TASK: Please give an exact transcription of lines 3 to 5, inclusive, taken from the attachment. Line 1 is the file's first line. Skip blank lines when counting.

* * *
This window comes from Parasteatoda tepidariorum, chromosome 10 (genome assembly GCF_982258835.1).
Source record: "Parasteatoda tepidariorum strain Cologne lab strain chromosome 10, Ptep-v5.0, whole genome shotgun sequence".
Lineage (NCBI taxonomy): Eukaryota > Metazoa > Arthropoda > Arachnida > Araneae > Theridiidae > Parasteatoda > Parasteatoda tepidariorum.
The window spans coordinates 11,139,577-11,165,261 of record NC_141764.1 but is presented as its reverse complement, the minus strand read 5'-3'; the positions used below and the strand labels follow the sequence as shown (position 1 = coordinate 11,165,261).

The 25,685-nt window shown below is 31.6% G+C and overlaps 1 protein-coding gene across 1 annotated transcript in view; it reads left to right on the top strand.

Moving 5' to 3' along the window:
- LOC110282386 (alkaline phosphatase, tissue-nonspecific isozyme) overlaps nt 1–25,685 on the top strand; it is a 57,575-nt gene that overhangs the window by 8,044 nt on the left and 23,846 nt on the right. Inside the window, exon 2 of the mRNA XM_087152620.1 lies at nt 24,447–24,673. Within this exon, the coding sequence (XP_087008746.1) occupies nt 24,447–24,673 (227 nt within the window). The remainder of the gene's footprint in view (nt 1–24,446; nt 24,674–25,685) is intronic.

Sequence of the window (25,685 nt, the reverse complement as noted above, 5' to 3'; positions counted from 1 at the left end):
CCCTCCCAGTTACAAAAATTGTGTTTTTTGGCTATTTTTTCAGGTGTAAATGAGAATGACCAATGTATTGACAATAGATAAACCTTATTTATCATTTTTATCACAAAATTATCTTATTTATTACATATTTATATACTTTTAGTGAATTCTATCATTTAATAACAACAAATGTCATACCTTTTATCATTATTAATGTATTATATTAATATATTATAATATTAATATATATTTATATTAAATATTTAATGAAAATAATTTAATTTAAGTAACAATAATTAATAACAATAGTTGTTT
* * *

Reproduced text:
Lineage (NCBI taxonomy): Eukaryota > Metazoa > Arthropoda > Arachnida > Araneae > Theridiidae > Parasteatoda > Parasteatoda tepidariorum.
The window spans coordinates 11,139,577-11,165,261 of record NC_141764.1 but is presented as its reverse complement, the minus strand read 5'-3'; the positions used below and the strand labels follow the sequence as shown (position 1 = coordinate 11,165,261).

The 25,685-nt window shown below is 31.6% G+C and overlaps 1 protein-coding gene across 1 annotated transcript in view; it reads left to right on the top strand.